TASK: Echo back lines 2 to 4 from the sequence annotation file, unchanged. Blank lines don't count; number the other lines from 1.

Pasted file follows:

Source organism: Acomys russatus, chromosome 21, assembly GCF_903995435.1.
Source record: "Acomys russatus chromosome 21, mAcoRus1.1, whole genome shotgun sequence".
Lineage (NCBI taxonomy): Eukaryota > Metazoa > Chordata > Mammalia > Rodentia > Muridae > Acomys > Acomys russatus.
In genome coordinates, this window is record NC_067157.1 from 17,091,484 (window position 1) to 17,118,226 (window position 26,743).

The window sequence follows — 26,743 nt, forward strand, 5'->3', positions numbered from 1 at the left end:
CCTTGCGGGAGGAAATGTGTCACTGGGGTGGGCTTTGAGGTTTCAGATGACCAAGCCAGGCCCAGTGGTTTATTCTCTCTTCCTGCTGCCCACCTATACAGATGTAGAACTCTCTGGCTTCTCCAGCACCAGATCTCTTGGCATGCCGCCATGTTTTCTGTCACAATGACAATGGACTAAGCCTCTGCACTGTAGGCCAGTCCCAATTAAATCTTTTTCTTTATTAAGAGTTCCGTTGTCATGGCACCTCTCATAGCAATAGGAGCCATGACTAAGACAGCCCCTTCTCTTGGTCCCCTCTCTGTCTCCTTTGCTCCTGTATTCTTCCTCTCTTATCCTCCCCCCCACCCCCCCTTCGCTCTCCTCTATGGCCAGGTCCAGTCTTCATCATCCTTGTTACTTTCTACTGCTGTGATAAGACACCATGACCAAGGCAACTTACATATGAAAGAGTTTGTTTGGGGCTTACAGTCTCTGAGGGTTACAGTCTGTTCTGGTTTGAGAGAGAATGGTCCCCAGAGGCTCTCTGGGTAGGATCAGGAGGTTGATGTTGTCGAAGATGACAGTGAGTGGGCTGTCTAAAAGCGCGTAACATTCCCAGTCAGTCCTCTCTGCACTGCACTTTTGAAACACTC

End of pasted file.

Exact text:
Source record: "Acomys russatus chromosome 21, mAcoRus1.1, whole genome shotgun sequence".
Lineage (NCBI taxonomy): Eukaryota > Metazoa > Chordata > Mammalia > Rodentia > Muridae > Acomys > Acomys russatus.
In genome coordinates, this window is record NC_067157.1 from 17,091,484 (window position 1) to 17,118,226 (window position 26,743).